There's nothing like a surprise visit from a hometown hero to put a smile on someone's face.
For 13-year-old Deandre Losero, that's exactly what happened last Friday when he hung out with Cory Jefferson, a forward on Baylor University's basketball team, after experiencing harsh bullying from classmates earlier in March.
Upon hearing about the incident, News Channel 25 reports that Jefferson stopped by to see Losero and give the Killeen, Tex. teen an autographed basketball, Baylor T-shirts and some moral support.
"It really does mean a lot, because I never would have guessed in a million years that so many people would be in support of me if something like this happened," Losero told News Channel 25.
When he was was walking home from school on March 7, Losero -- who has autism and ADHD -- was beaten up and called a series of racial slurs by a 16-year-old student. The attack was recorded on camera, and led to Losero having a broken wrist.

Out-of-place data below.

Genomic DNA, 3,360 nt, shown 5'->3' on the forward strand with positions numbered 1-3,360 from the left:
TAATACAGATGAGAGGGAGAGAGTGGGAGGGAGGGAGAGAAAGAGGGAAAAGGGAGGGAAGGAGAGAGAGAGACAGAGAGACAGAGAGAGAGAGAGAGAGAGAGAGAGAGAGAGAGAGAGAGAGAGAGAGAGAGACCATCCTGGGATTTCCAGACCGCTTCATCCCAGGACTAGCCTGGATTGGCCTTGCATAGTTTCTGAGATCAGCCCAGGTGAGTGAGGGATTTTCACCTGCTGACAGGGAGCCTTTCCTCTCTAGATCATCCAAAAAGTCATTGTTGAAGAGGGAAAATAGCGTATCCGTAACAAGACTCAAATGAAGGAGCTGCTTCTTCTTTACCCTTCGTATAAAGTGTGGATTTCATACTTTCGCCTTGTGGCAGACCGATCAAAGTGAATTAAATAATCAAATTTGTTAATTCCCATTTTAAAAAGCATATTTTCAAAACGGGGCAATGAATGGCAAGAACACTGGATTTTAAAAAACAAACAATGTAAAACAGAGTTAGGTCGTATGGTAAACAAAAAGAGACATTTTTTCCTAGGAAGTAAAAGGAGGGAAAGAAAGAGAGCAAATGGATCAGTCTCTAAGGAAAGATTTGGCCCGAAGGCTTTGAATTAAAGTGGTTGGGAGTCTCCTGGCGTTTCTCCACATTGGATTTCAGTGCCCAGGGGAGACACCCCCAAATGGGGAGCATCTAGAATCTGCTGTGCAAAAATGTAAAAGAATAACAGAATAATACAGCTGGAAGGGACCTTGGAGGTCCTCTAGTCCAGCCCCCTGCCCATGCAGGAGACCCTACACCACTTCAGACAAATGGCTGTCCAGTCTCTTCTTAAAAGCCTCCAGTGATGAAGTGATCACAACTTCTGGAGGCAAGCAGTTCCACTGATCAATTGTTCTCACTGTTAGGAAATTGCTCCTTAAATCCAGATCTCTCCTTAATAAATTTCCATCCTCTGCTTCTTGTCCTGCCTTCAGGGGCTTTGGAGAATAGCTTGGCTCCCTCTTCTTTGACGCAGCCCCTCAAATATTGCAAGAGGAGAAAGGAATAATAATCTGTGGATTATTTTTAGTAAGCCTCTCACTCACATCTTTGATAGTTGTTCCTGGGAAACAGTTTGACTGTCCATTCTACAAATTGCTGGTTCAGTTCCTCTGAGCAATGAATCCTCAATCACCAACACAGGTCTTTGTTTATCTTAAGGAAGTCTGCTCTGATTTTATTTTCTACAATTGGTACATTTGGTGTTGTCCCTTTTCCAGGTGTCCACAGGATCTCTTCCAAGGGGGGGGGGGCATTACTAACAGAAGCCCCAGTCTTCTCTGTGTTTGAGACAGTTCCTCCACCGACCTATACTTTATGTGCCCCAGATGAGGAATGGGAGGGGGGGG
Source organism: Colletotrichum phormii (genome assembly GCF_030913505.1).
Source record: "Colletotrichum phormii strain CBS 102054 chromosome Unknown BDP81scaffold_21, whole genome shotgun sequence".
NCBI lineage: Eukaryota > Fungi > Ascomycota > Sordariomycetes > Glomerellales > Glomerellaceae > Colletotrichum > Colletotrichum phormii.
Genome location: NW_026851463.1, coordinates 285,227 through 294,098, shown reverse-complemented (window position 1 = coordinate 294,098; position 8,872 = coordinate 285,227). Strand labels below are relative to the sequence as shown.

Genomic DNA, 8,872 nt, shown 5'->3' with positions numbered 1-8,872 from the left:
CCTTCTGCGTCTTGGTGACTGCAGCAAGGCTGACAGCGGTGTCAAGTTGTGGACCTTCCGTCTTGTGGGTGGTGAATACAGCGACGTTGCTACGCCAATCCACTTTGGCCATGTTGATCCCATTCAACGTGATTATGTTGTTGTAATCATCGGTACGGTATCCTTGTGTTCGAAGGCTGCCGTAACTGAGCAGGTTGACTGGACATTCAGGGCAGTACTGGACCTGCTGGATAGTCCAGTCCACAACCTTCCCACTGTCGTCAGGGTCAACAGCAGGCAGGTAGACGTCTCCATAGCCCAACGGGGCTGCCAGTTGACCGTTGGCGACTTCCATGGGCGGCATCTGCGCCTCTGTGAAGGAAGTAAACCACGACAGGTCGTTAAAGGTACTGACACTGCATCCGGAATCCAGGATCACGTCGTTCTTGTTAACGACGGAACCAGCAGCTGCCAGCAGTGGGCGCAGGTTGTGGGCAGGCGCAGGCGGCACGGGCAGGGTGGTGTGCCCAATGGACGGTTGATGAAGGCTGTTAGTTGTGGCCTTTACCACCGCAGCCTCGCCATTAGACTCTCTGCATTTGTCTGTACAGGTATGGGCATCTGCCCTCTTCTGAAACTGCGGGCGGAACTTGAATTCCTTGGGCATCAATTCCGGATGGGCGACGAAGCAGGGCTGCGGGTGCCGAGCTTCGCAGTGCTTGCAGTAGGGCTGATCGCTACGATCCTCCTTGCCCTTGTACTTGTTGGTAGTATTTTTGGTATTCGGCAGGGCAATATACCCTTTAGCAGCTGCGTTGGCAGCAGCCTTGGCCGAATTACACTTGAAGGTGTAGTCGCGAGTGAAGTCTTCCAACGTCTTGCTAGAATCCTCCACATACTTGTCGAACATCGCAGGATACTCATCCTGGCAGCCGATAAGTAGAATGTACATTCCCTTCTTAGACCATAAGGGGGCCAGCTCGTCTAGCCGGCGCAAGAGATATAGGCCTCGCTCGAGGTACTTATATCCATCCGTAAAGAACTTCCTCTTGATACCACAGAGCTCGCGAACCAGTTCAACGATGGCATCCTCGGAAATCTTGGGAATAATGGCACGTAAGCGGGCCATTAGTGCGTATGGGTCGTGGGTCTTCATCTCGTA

Jefferson -- who played on Baylor's 2013 NIT championship team -- shares Losero's hometown, giving the teen's story special significance to the basketball player. He tweeted on Friday:
I love the feeling of helping a kid smile
— Cory Jefferson (@CoryJay34) April 12, 2013
Jefferson's act of kindness comes one month after another uplifting story demonstrated how a little bit goes a long way when it comes to bullied teens. In January, seventh grader Noah Brocklebank posted a photo to Instagram that revealed his plans to end his own life on his 13th birthday because of incessant bullying.
Noah's mom, Karen, created the website “Letters for Noah” and asked strangers to write encouraging notes to her son. The Baltimore Sun reported that by the time his birthday came in February, Noah had received 2,000 letters.
“I was focused on like, the bad side of the people, like the bullies,” he told CBS. “Then I realized, that there are caring people out there that could be my friends.”
Have you heard of any other uplifting stories about teens recovering from being bullied? Tell us in the comments or tweet at @HuffPostTeen.
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